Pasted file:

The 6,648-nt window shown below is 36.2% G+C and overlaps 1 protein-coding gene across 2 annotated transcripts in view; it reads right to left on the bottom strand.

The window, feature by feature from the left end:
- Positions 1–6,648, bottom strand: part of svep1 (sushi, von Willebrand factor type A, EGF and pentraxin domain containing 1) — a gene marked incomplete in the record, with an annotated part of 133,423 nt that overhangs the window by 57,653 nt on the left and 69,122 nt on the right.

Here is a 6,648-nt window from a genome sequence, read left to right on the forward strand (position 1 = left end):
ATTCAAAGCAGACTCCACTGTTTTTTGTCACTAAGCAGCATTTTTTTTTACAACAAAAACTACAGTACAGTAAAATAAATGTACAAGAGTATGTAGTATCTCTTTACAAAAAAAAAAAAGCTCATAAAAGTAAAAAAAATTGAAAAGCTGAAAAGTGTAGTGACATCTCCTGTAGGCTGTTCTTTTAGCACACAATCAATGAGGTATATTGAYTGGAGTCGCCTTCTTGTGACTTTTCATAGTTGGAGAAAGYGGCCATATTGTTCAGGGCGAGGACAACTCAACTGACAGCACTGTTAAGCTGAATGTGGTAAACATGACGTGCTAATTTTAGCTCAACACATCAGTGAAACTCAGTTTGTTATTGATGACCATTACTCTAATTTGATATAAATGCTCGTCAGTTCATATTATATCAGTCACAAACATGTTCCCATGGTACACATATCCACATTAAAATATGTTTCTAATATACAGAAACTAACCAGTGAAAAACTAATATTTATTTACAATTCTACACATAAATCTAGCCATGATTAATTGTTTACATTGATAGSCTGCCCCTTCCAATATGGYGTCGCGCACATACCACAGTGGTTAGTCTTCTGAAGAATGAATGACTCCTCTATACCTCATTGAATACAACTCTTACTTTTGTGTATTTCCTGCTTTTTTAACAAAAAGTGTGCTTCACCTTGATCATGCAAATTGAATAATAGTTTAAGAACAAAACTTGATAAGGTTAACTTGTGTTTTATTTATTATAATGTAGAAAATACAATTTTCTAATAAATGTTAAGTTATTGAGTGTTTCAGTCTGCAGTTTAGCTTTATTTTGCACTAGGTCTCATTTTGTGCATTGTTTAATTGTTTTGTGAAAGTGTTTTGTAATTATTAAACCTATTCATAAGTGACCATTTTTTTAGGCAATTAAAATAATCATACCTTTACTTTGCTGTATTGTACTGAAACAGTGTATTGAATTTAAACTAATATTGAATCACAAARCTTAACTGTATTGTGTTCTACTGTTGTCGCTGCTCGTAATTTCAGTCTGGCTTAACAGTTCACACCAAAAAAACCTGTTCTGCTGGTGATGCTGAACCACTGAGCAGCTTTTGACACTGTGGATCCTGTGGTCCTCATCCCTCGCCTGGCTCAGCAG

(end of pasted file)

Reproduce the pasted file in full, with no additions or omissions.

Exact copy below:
The 6,648-nt window shown below is 36.2% G+C and overlaps 1 protein-coding gene across 2 annotated transcripts in view; it reads right to left on the bottom strand.

The window, feature by feature from the left end:
- Positions 1–6,648, bottom strand: part of svep1 (sushi, von Willebrand factor type A, EGF and pentraxin domain containing 1) — a gene marked incomplete in the record, with an annotated part of 133,423 nt that overhangs the window by 57,653 nt on the left and 69,122 nt on the right.

Here is a 6,648-nt window from a genome sequence, read left to right on the forward strand (position 1 = left end):
ATTCAAAGCAGACTCCACTGTTTTTTGTCACTAAGCAGCATTTTTTTTTACAACAAAAACTACAGTACAGTAAAATAAATGTACAAGAGTATGTAGTATCTCTTTACAAAAAAAAAAAAGCTCATAAAAGTAAAAAAAATTGAAAAGCTGAAAAGTGTAGTGACATCTCCTGTAGGCTGTTCTTTTAGCACACAATCAATGAGGTATATTGAYTGGAGTCGCCTTCTTGTGACTTTTCATAGTTGGAGAAAGYGGCCATATTGTTCAGGGCGAGGACAACTCAACTGACAGCACTGTTAAGCTGAATGTGGTAAACATGACGTGCTAATTTTAGCTCAACACATCAGTGAAACTCAGTTTGTTATTGATGACCATTACTCTAATTTGATATAAATGCTCGTCAGTTCATATTATATCAGTCACAAACATGTTCCCATGGTACACATATCCACATTAAAATATGTTTCTAATATACAGAAACTAACCAGTGAAAAACTAATATTTATTTACAATTCTACACATAAATCTAGCCATGATTAATTGTTTACATTGATAGSCTGCCCCTTCCAATATGGYGTCGCGCACATACCACAGTGGTTAGTCTTCTGAAGAATGAATGACTCCTCTATACCTCATTGAATACAACTCTTACTTTTGTGTATTTCCTGCTTTTTTAACAAAAAGTGTGCTTCACCTTGATCATGCAAATTGAATAATAGTTTAAGAACAAAACTTGATAAGGTTAACTTGTGTTTTATTTATTATAATGTAGAAAATACAATTTTCTAATAAATGTTAAGTTATTGAGTGTTTCAGTCTGCAGTTTAGCTTTATTTTGCACTAGGTCTCATTTTGTGCATTGTTTAATTGTTTTGTGAAAGTGTTTTGTAATTATTAAACCTATTCATAAGTGACCATTTTTTTAGGCAATTAAAATAATCATACCTTTACTTTGCTGTATTGTACTGAAACAGTGTATTGAATTTAAACTAATATTGAATCACAAARCTTAACTGTATTGTGTTCTACTGTTGTCGCTGCTCGTAATTTCAGTCTGGCTTAACAGTTCACACCAAAAAAACCTGTTCTGCTGGTGATGCTGAACCACTGAGCAGCTTTTGACACTGTGGATCCTGTGGTCCTCATCCCTCGCCTGGCTCAGCAG